The story is told through constant dialogues between the main protagonist and a constantly shifting counterpart. The narrative form is fantastic, slightly experimental and really successful in transporting these complexities, more so than an omniscient narrator or inner monologues could. This narration of the protagonists life and her complex relationships, particularly to her loving yet racist grandmother and her ill and mostly absent mother, creates a tremendous pull. Fantastic.

You don’t shop on Saturday if you live in Konstanz, Germany, a 1,400-year-old city of 83,000 people where the Rhine meets the Bodensee. That’s when carloads of Swiss shoppers queue up to get waved into Germany, single-file, by bored border guards. Thousands of others enter less ceremoniously on foot or bike.

They are largely headed to one destination: the five-story (plus seven levels of parking) Lago Center. Opened in 2004, the massive mall includes a nine-screen megaplex and all the dining options you could want. The Swiss visitors pick clean the racks of cut-rate continental couture at the H&M. They leave bare the shelves at the low-end Aldi supermarket. And they make Konstanz’s multiple branches of the DM toiletries chain absolute hell, lining up a half-dozen deep, their shopping carts overflowing with organic toothpaste, name-brand diapers, and pomegranate-scented conditioner.

The Swiss Invasion by Milan Gagnon

Slate published a piece about the town I live in! It’s title and some paragraphs are a bit hyperbolic, and the translation of our Swiss-German scene for transatlantic audiences are sometimes a bit inaccurate for an insider, but in general it’s a good overview of our town, it’s Swiss sister, the open border, the shopping habits, and the challenges (and opportunities) that they create. Well worth the read. 

Merkel and the Populists

Here we are, Angela Merkel’s response to the right-wing populist threat is to move towards the populist right. The NYT reports this from her speech at the convention of her party, the Christian Democratic Union: 

In the 80-minute speech, she repeated the same catalog of beliefs in freedom and equal treatment she had made as an implicit criticism of President-elect Donald J. Trump, but also stiffened her position on the veil and suggested that Germany would be more cautious in welcoming migrants in the future.

In a clear nod to criticism that the state had appeared to lose control over its borders, the chancellor opened her speech to the annual conference of her Christian Democratic Union with a promise that such a situation “cannot, may not and should not be repeated.”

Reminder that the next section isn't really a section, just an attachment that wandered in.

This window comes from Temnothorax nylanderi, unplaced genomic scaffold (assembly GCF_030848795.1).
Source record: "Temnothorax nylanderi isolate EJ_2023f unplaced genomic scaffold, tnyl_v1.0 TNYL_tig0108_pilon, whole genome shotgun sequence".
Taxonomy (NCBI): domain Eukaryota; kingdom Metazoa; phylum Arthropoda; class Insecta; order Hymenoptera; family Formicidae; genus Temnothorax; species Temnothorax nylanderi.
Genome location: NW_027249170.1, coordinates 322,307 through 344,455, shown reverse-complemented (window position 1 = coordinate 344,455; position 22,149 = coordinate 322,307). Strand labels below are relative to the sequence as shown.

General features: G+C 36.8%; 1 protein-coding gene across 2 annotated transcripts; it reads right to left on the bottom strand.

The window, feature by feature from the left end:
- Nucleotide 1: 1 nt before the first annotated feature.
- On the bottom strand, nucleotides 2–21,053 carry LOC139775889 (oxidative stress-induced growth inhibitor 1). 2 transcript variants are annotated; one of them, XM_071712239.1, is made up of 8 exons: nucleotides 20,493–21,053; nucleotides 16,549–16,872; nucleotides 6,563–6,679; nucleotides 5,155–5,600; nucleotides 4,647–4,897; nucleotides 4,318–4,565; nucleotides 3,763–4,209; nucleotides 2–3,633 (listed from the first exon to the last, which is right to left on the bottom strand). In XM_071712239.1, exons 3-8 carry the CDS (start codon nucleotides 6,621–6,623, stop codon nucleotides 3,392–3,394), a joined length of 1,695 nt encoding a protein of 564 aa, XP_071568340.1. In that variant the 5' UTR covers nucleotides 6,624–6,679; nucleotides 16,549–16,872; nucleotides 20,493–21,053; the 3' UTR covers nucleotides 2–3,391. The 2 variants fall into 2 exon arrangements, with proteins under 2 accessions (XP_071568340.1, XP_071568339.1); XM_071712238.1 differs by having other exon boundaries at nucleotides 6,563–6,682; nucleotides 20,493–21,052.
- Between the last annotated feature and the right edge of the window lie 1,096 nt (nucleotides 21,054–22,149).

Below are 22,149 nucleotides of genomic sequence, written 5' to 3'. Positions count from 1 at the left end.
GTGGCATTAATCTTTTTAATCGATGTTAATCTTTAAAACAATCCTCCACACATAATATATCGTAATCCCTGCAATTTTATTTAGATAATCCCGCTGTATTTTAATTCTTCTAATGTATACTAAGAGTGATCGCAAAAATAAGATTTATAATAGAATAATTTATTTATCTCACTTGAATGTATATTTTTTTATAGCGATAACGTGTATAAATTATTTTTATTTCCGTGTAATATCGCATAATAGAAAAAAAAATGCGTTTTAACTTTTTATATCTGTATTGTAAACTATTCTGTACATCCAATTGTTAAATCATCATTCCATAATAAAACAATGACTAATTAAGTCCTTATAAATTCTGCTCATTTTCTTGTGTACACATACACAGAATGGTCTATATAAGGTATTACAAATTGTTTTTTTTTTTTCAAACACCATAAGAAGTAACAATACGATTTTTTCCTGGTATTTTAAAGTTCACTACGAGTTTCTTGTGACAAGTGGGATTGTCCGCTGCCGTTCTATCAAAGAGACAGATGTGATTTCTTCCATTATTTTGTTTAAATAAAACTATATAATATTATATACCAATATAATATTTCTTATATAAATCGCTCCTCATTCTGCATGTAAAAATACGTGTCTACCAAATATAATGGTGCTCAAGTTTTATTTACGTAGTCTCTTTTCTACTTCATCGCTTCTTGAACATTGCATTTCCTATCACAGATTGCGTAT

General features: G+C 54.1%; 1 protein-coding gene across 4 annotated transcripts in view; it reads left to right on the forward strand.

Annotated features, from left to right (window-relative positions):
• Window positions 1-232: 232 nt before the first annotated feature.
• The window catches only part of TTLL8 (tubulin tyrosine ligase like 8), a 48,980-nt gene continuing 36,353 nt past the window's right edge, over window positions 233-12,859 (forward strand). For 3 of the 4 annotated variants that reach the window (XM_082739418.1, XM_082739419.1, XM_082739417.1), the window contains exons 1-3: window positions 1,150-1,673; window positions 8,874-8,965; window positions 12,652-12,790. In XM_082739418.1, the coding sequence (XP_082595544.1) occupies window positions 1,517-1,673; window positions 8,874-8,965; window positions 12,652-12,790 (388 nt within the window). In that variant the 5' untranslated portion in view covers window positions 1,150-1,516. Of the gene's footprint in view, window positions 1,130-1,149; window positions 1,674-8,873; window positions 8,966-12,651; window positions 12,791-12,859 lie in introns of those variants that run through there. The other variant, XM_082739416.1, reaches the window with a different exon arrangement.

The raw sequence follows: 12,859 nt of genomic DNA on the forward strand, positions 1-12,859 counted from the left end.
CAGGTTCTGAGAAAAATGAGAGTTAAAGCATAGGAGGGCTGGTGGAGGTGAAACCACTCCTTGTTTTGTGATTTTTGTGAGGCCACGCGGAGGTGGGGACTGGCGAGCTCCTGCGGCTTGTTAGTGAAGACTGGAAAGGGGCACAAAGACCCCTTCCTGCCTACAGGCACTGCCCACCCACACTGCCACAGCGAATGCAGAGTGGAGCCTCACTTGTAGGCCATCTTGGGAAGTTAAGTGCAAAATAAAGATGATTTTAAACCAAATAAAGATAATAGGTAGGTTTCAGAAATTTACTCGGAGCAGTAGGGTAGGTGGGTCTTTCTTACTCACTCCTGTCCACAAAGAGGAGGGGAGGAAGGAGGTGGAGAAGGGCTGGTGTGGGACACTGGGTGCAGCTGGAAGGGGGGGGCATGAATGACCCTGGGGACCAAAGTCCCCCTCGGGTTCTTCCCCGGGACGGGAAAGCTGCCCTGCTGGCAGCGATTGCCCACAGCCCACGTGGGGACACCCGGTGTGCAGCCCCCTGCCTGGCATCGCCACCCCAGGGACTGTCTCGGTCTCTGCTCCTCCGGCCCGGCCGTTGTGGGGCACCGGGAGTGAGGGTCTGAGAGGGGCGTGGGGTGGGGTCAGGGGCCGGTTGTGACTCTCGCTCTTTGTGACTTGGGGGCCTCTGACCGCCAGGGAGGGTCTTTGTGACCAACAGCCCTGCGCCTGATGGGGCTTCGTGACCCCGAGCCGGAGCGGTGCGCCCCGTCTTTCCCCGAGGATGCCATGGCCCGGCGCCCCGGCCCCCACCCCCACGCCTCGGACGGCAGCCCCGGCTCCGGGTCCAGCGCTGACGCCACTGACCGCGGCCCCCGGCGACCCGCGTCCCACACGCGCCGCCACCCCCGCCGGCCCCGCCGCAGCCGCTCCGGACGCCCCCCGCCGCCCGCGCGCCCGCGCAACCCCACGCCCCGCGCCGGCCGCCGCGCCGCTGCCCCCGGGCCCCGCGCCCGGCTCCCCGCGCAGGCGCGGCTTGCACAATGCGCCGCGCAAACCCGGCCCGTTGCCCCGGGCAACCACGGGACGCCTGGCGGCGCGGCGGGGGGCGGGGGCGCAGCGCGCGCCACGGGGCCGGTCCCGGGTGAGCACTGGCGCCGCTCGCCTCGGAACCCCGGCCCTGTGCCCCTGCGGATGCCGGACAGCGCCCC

But the biggest applause lines concerned law and order, including a promise that Shariah law would never replace German justice — a problem that has barely arisen but has been cast as a specter by the far-right party Alternative for Germany.

I can’t say I’m surprised, but still, a small part of me had hoped the “liberal, tolerant, cosmopolitan Merkel” would stay more than a myth a bit longer.

Granting refugees asylum and allowing people to clothe themselves in the manner they want (i.e. self-expression) are central parts of the “catalog of beliefs in freedom in equal treatment” Merkel claims to steadfastly support. This rhetoric erodes that “catalog.” Allowing refugees into our country wasn’t a bug but a feature and can, may, and should be repeated.

If the point of a burka prohibition isn’t islamophobic racism but that we “show our face in interpersonal communication,” will the CDU now also call to end email, working from home, and all the other elements of the “industry 4.0” as German officials like to call the new era of work?

Outlawing the burka because of Islamic terrorism is the wrong tool based on a misogynist interpretation of the problem anyway. Outlawing the burka will not stop (mostly male) violence, but might prevent some women from accessing our public places and experiencing the freedom of movement most Germans take for granted, and might serve as a propaganda tool for ISIS etc.

The burka discussion is also a discussion of an oversimplified, flawed solution to an exaggerated problem. The omnipresence of burkas or an actual threat of Sharia law on German streets is mostly right-wing populist spin.

Also mostly right-wing populist spin on a complex, different problem is the discussion after the recent horrific murder of a young woman in Freiburg by a young refugee and the sexual assaults on 2 young women in Bochum. In both cases, the alleged perpetrators seem to be male migrants/refugees from Afghanistan and Iraq, respectively. Both cases are horrific. Both cases are things that happen in our society. Both cases aren’t unique. Both cases are part of a problem that is bigger and more complex than a ban on refugees can fix. Crimes like this happen, unless we work against the problem of gendered, sexualized violence in our society. We need to work against rape, against murder. We need to teach men – including but not limited to Muslim men – not to rape, not to murder. We need to act against misogyny.